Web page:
Secretary of State John Kerry arrived in Egypt Sunday to meet with the country’s newly elected leadership and to discuss the country’s political transition, its climate for dissent, its imprisonment of activists and journalists, Egypt’s national security and other issues.
While in Cairo, Kerry is meeting with President Abdul Fattah al-Sisi, who was sworn in earlier this month; Foreign Minister Sameh Shukri; and the head of the Arab League, Nabil Elaraby, according to the State Department. Kerry’s visit follows President Barack Obama’s congratulatory call to al-Sisi earlier this month, which reaffirmed the U.S.’s commitment to working with Egypt as it tries to strengthen its democracy.
“There’s a strong desire on the part of the United States for this transition to succeed,” said a senior State Department official about the visit. “Egypt is a strategic partner and we have a long-standing relationship with Egypt. It’s a partnership that’s based on shared interest, strategic interest.”
Relations between the two countries had been strained after al-Sisi, then a military commander, led the coup last July to remove Mohamed Morsi, Egypt’s first democratically elected head of state and a member of the Islamist group Muslim Brotherhood, from power just one year after he assumed office. Morsi has since been imprisoned, alongside scores of other Muslim Brotherhood leaders and members.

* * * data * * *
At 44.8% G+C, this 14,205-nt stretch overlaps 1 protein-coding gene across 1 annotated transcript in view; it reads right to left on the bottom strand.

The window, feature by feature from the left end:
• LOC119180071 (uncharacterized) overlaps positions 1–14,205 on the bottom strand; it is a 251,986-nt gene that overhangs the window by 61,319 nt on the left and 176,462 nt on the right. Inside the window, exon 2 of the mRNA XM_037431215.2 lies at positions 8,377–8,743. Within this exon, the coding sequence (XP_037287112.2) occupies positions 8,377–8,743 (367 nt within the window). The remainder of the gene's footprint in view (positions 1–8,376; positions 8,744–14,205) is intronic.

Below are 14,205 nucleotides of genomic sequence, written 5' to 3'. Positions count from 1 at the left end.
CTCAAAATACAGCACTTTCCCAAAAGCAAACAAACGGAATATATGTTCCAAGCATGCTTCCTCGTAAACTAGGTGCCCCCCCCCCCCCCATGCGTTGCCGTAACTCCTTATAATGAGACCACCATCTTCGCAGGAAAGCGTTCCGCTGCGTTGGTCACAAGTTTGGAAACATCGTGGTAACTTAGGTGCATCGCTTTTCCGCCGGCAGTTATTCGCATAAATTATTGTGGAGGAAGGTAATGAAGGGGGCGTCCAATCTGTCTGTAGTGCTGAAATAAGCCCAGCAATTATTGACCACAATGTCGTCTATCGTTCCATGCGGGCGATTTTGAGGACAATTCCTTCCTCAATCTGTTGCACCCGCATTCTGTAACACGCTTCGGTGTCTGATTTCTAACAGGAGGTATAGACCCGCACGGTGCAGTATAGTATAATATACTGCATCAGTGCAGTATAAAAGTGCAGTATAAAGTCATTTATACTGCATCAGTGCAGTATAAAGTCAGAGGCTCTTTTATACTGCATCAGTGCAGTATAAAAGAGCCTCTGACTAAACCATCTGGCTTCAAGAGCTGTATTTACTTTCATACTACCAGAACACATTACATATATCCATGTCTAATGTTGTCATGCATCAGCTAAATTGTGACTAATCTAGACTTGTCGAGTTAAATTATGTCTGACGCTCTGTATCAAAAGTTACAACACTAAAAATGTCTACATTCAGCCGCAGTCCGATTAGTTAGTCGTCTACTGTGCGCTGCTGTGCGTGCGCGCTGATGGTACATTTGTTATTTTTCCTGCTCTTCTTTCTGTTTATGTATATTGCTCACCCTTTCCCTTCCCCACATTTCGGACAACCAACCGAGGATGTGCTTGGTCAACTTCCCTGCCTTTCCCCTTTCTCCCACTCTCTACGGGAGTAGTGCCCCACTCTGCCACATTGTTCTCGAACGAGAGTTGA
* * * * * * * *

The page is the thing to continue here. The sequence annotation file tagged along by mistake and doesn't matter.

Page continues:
The U.S. suspended $1.3 billion in yearly military aid to Egypt following the coup, but the State Department said $575 million has been released during the past 10 days to pay defense contracts.
The State Department official also commended some signs of change in Egypt, such as al-Sisi’s call to revise the country’s human-rights law and steps taken toward reducing sexual violence against women in Egypt.
Kerry’s visit is part of a broader tour of the Middle East and Europe.
- The Fight to Save the Salmon
- Inside the World of Black Bitcoin, Where Crypto Is About Making More Than Just Money
- The 'Great Resignation' Is Finally Getting Companies to Take Burnout Seriously. Is It Enough?
- Suddenly, Everyone on TV Is Very Rich or Very Poor. What Happened?
- Colin Powell Reflects on His Mistakes in Unpublished TIME Interview
- Business Travel's Demise Could Have Far-Reaching Consequences
- If the U.S. Spends Big on Climate, the Rest of the World Might Follow